Saturday, June 30, 2007

Can We Shop Our Way To A Greener World?

Not really, is the consensus of a small but increasingly vocal number of environmentalists critical of "light greens," people who buy green but don't reduce their overall consumption. On the other hand, maybe being a "light green" is a good starting point for changes that need to happen. The following is excerpted from a longer New York Times article on the subject:
Consumers have embraced living green, and for the most part the mainstream green movement has embraced green consumerism. But even at this moment of high visibility and impact for environmental activists, a splinter wing of the movement has begun to critique what it sometimes calls “light greens.”
Critics question the notion that we can avert global warming by buying so-called earth-friendly products, from clothing and cars to homes and vacations, when the cumulative effect of our consumption remains enormous and hazardous.
“There is a very common mind-set right now which holds that all that we’re going to need to do to avert the large-scale planetary catastrophes upon us is make slightly different shopping decisions,” said Alex Steffen, the executive editor of, a Web site devoted to sustainability issues.
The genuine solution, he and other critics say, is to significantly reduce one’s consumption of goods and resources. It’s not enough to build a vacation home of recycled lumber; the real way to reduce one’s carbon footprint is to only own one home.

Environmentalists say some products marketed as green may pump more carbon into the atmosphere than choosing something more modest, or simply nothing at all. Along those lines, a company called PlayEngine sells a 19-inch widescreen L.C.D. set whose “sustainable bamboo” case is represented as an earth-friendly alternative to plastic.
Laptops and desktop computers said to be good for the earth.

But it may be better to keep your old cathode-tube set instead, according to “The Live Earth Global Warming Survival Handbook,” because older sets use less power than plasma or L.C.D. screens. (Televisions account for about 4 percent of energy consumption in the United States, the handbook says.)
“The assumption that by buying anything, whether green or not, we’re solving the problem is a misperception,” said Michael Ableman, an environmental author and long-time organic farmer. “Consuming is a significant part of the problem to begin with. Maybe the solution is instead of buying five pairs of
organic cotton jeans, buy one pair of regular jeans instead.”
Last year, a San Francisco group called the Compact made headlines with a vow to live the entire year without buying anything but bare essentials like medicine and food. A year in, the original 10 “mostly” made it, said Rachel Kesel, 26, a founder. The movement claims some 8,300 adherents throughout the country and in places as distant as Singapore and Iceland.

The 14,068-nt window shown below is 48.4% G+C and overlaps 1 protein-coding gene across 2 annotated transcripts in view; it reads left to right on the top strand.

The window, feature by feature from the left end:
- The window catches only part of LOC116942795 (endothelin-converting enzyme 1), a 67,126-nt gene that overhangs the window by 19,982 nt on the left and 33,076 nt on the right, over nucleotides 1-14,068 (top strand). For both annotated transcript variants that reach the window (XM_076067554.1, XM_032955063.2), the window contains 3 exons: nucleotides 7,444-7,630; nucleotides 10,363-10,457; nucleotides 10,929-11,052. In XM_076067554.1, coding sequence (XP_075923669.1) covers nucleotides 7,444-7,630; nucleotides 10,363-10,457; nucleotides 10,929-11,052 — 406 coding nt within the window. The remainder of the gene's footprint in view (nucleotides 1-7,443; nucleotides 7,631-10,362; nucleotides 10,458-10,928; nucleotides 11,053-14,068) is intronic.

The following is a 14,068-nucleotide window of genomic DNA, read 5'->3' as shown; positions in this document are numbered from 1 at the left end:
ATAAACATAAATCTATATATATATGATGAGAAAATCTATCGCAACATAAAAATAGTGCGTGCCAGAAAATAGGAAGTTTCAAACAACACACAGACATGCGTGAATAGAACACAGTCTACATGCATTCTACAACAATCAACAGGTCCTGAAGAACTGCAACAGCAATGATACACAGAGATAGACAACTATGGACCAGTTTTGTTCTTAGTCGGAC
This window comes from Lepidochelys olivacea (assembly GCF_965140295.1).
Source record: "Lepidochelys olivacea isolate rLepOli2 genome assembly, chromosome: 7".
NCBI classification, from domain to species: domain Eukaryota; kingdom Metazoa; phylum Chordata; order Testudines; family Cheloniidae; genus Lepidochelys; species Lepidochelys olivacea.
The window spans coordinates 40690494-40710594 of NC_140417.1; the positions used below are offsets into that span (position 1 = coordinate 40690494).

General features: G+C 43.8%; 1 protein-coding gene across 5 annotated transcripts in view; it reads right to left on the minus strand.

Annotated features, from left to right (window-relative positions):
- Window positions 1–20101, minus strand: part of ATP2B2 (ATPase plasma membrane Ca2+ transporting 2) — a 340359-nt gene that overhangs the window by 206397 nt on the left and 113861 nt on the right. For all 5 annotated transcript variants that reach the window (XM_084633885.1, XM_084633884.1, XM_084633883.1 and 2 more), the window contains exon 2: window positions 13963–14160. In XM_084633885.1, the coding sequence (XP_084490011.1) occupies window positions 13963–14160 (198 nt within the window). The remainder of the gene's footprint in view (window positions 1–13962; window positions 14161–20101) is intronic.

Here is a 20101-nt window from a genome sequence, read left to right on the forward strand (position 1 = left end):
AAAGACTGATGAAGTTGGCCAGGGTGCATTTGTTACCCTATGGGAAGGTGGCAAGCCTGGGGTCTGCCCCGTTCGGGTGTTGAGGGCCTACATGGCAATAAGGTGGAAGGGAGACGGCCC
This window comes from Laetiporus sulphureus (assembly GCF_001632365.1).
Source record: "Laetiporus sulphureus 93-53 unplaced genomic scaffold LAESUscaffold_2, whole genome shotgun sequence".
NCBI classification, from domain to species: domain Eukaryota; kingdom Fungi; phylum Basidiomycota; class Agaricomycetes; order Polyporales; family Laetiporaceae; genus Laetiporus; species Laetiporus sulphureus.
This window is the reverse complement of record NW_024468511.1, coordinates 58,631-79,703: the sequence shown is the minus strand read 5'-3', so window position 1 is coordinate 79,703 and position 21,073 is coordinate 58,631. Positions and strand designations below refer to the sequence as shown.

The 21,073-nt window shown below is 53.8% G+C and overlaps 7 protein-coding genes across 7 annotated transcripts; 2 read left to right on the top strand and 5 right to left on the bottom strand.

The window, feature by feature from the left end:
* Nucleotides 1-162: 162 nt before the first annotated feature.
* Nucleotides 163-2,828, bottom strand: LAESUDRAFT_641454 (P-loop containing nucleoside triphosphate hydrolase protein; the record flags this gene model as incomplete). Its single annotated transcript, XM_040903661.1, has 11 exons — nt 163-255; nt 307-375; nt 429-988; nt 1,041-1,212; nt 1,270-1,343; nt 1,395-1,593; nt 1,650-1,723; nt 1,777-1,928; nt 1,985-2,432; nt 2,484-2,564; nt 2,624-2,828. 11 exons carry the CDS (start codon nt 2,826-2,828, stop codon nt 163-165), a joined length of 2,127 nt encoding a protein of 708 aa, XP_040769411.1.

“The more that I’m engaged in this, the more annoyed I get with things like ‘shop against climate change’ and these kind of attitudes,” said Ms. Kesel, who continues her shopping strike and counts a new pair of running shoes — she’s a dog-walker by trade — as among her limited purchases in 18 months.
“It’s hysterical,” she said. “You’re telling people to consume more in order to reduce impact.”
For some, the very debate over how much difference they should try to make in their own lives is a distraction. They despair of individual consumers being responsible for saving the earth from climate change and want to see action from political leaders around the world.
INDIVIDUAL consumers may choose more fuel-efficient cars, but a far greater effect may be felt when fuel-efficiency standards are raised for all of the industry , as the Senate voted to do on June 21, the first significant rise in mileage standards in more than two decades.
“A legitimate beef that people have with green consumerism is, at end of the day, the things causing climate change are more caused by politics and the economy than individual behavior,” said Michel Gelobter, a former professor of environmental policy at Rutgers who is now president of Redefining Progress, a nonprofit policy group that promotes sustainable living.
“A lot of what we need to do doesn’t have to do with what you put in your shopping basket,” he said. “It has to do with mass transit, housing density. It has to do with the war and subsidies for the coal and fossil fuel industry.”
In fact, those light-green environmentalists who chose not to lecture about sacrifice and promote the trendiness of eco-sensitive products may be on to something.
Michael Shellenberger, a partner at American Environics, a market research firm in Oakland, Calif., said that his company ran a series of focus groups in April for the environmental group Earthjustice, and was surprised by the results.
People considered their trip down the Eco Options aisles at Home Depot a beginning, not an end point.
“We didn’t find that people felt that their consumption gave them a pass, so to speak,” Mr. Shellenberger said. “They knew what they were doing wasn’t going to deal with the problems, and these little consumer things won’t add up. But they do it as a practice of mindfulness. They didn’t see it as antithetical to political action. Folks who were engaged in these green practices were actually becoming more committed to more transformative political action on global warming.”

IREJN is Connecticut's Interfaith Power and Light. Visit us at

No comments: